Situated in the old shipbuilding region of Jaddaf, Jameel Art Centre is a 10,000-square-meter, three-story space designed by U.K.-based Serie Architects. It boasts being the Gulf’s first nonstate contemporary arts institution of its kind.

A multidisciplinary space, JAC’s facilities include an open-access contemporary arts library and resource center, the UAE’s first apparently, with a bilingual collection of nearly 3,000 titles. Library programs will include talks, research projects, symposiums and reading groups.

The center hosts exhibition venues inside and out.

Five of the interior halls are presently turned over to JAC’s opening exhibition, “Crude,” curated by Murtaza Vali.

Featuring recent and newly commissioned work by 17 artists and collectives from the MENA region and beyond, the show takes up the theme of oil.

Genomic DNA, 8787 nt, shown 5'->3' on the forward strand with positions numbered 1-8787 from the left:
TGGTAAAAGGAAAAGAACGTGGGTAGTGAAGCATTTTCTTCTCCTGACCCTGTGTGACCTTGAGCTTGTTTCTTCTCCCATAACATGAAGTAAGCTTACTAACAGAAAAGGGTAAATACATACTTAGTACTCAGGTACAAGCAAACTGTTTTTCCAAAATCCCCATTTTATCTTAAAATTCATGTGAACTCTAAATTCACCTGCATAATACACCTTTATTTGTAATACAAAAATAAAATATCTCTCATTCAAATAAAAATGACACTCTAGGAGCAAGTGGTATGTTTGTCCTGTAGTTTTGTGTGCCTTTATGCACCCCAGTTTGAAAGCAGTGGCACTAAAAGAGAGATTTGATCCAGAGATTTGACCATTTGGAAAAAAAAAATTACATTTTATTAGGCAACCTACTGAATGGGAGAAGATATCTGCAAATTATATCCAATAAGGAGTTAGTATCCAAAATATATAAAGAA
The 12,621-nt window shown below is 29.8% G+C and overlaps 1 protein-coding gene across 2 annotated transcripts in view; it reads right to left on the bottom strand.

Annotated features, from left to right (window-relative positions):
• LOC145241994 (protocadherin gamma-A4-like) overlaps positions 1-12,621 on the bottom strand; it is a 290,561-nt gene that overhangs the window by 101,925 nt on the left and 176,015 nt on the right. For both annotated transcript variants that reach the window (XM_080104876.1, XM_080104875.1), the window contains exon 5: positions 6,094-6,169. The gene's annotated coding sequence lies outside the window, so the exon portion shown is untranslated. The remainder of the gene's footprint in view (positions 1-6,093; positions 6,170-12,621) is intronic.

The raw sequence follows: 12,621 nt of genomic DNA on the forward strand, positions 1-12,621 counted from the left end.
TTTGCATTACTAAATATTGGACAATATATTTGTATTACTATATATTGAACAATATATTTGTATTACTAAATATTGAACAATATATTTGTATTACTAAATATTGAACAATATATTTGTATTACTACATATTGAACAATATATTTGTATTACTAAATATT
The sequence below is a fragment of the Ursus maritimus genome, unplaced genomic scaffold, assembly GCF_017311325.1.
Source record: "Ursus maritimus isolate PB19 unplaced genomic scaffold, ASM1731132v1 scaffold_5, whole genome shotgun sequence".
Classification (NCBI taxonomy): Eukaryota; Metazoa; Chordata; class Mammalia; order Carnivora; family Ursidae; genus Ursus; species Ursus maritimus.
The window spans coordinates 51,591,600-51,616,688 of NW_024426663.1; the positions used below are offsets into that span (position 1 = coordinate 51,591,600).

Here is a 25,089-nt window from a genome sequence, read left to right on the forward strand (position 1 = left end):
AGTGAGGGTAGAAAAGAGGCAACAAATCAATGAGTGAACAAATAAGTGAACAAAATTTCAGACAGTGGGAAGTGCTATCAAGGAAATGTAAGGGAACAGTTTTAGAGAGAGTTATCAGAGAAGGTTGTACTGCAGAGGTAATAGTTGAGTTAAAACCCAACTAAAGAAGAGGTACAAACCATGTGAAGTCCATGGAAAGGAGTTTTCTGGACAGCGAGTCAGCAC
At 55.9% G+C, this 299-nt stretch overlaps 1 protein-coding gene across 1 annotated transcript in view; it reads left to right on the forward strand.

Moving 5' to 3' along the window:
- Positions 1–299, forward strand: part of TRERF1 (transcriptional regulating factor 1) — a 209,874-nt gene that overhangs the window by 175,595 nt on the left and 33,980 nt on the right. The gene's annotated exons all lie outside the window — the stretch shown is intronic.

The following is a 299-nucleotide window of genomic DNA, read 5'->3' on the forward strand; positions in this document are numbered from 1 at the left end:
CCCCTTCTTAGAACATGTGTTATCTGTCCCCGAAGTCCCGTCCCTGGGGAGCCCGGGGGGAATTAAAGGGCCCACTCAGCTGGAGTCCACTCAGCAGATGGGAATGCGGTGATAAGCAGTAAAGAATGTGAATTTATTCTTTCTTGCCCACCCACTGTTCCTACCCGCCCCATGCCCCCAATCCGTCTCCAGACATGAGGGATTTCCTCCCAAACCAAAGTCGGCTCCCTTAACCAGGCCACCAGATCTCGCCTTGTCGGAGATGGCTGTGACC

“‘Crude’ ... talks a lot about the history and archives but also about contemporary realities,” Carver said. “It’s an exhibition that, hopefully, draws in a public that extends beyond the art world.

“You can be from outside this art bubble ... and find elements of the show interesting, because oil flows through everything.

“[Our work] is about making sure that art is relevant to a situation, that art is part of a wide conversation about where the world is going now and to see the urgency of having that conversation.”

JAC seeks to serve the needs of the Emirati public and artistic community while embracing regional and international art.

Part of the Jameel family’s brief, Carver said, is to make the center an institution for everybody.

“There’s some obvious things you can do. You make sure you have free entrance. You can think about the architecture how open is it. You can pair the institution with a sculpture park ... as a way of drawing in people who may be afraid of stepping into a museum. ...